The first plate member 12 includes an angled section 30 that extends from one end of the first plate member 12 and connects with first arm 16. Similarly, the second plate member 14 also includes an angled section 32 that extends from one end of the second plate member 14 so as to connect with the second arm 18. Both the first plate member 12 and the second plate member 14 have a surface area greater than the area of a trigger guard of a gun. As such, the first plate member 12 and the second plate member 14 cover the entire area of this trigger guard so as to prevent small fingers from intruding into the trigger area. These plates members 12 and 14 should be made of a rigid material, such as plastic.
It is important that the spring 20 have a capacity to resist a compressive force of twenty-five pounds or less. After experimentation, it has been found that children of a certain age do not have the strength to compress arms 16 and 18 so as to angularly separate plates 12 and 14 from about the trigger guard of a gun. Spring 20 is positioned between the first arm 16 and the second arm 18. Spring 20 includes surface portions 36 and 38 that are in surface-to-surface contact with a portion of the inner side of arms 16 and 18, respectively. Spring 20 comprises a torsioned steel strut of arcuate shape that extends between the inner surfaces of arms 16 and 18.
FIG. 2 is a top view showing the internal configuration of protective device 10. In particular, FIG. 2 shows the configuration of a plurality of pins 50 positioned within the area between first plate 12 and second plate 14. This plurality of pins 50 is received and fastened to the horizontal and vertical channels of each of the plate members 12 and 14. A first pin 52 is fastened, by threaded means, to the inner surface 54 of first plate member 12. Similarly, a second pin 54 is positioned on the inner surface of second plate member 14 in general alignment, and near abutment, with the first pin 52. Pins 52 and 54 are positioned so as to engage the inner surface of one end of the trigger guard of a gun. Pins 52 and 54 serve to prevent movement of the protective device 10 relative to the position of the trigger of a gun or the trigger guard of a gun.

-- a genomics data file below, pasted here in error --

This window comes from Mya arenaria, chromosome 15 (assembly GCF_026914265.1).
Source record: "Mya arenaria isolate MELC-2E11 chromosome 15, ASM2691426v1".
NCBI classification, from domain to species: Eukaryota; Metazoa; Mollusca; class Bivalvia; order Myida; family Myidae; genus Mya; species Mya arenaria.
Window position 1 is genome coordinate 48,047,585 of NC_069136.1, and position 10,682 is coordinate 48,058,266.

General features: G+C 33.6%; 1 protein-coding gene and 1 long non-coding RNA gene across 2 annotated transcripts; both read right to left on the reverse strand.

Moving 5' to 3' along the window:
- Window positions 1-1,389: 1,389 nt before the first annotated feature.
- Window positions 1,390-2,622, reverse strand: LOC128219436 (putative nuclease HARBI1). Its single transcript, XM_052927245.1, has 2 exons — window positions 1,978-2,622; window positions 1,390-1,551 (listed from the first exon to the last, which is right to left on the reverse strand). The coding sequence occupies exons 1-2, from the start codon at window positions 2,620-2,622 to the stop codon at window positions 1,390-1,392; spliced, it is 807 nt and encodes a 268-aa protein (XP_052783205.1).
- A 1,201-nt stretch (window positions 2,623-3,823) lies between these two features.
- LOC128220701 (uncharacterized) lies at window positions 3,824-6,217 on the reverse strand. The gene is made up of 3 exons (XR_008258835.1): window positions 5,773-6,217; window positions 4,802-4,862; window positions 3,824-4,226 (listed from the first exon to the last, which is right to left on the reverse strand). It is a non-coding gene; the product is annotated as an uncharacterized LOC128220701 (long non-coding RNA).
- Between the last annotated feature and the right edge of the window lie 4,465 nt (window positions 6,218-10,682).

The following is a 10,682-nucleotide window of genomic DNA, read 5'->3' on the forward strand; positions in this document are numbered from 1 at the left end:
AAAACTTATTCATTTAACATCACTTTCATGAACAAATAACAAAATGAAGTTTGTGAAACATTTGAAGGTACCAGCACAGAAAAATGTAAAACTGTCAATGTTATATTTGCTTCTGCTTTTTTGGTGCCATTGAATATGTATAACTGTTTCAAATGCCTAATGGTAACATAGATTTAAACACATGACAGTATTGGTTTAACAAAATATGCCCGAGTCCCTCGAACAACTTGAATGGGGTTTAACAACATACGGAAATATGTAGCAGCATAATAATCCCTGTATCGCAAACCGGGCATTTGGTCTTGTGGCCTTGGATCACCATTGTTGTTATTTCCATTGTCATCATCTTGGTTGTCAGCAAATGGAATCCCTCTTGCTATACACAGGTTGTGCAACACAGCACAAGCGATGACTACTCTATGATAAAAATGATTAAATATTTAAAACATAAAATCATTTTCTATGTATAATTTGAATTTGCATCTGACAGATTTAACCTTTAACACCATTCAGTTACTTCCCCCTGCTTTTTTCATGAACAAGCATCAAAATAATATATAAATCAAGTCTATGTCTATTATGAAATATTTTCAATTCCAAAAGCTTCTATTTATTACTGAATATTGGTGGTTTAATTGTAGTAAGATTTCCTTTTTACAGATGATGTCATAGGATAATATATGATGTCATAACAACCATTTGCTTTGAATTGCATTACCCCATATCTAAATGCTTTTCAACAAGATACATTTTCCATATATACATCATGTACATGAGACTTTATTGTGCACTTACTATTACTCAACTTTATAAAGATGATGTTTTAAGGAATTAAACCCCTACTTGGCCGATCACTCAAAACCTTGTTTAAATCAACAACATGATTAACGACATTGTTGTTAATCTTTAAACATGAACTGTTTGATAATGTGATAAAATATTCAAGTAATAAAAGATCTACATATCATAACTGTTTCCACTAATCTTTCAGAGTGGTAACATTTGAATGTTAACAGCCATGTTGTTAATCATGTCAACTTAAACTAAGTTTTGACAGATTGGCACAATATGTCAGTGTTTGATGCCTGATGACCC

First plate member 12 includes a third pin 56 that is fastened to the vertical channel 24 of the first plate member 12. Similarly, a fourth pin 58 is attached to the inner surface of second plate member 14 by a screw 60 (illustrated in exploded view). The third pin 56 and the fourth pin 58 are positioned adjacent the rearward portion of the trigger of a gun. The placement of pins 56 and 58 prevents the trigger of a gun from being cocked when the protective device 10 is in position about the trigger guard of a gun.
Fifth pin 62 is fastened to the inner surface of first plate member 12. Sixth pin 62 is fastened to the inner surface of second plate member 14 in alignment with, and near abutment with, fifth pin 62. Pin 62 and 64 are positioned within horizontal slot 22 of plate member 12 and in the horizontal slot of the second plate member 14. Pins 62 and 64 are designed to be placed on the inner surface of the rearward portion of the trigger guard of a gun. The location of the pins, as placed between the plate members 12 and 14, is designed to prevent any movement of the protective device 10 relative to the trigger guard of a gun.
FIG. 2 further shows the arrangement of angled sections 30 and 32. Angled sections 30 and 32 maintain plate members 12 and 14 in proper parallel position during the normal, closed position of the protective device 10. It can be seen further that the spring 20 is positioned between arms 16 and 18 of the protective device 10. The spring 12 also includes the extending surfaces 36 and 38 along the inner walls of arms 16 and 18. Surfaces 36 and 38 terminate at the end of the arms 16 and 18 adjacent to the angled sections 30 and 32.
In operation, it is necessary to place the protective device 10 of the present invention about the trigger guard of a gun. This must be accomplished by one having the ability to exert a compressive force on arms 16 and 18 of greater than twenty-five pounds. The protective device 10 is positioned such that the pins 52 and 54 abut the inner surface of the forward portion of the trigger guard. The pins 62 and 64 will then abut the inner surface of the rearward portion of the trigger guard. When an emergency arises, the gun owner may pick up the gun having the protective device 10 installed. By simply squeezing the arms 16 and 18 with adequate compressive force, the plate members 12 and 14 will angularly separate so as to free the pins from about the trigger guard. Thusly, the protective device 10 may be removed from the trigger guard of a gun so as to make the gun available for use.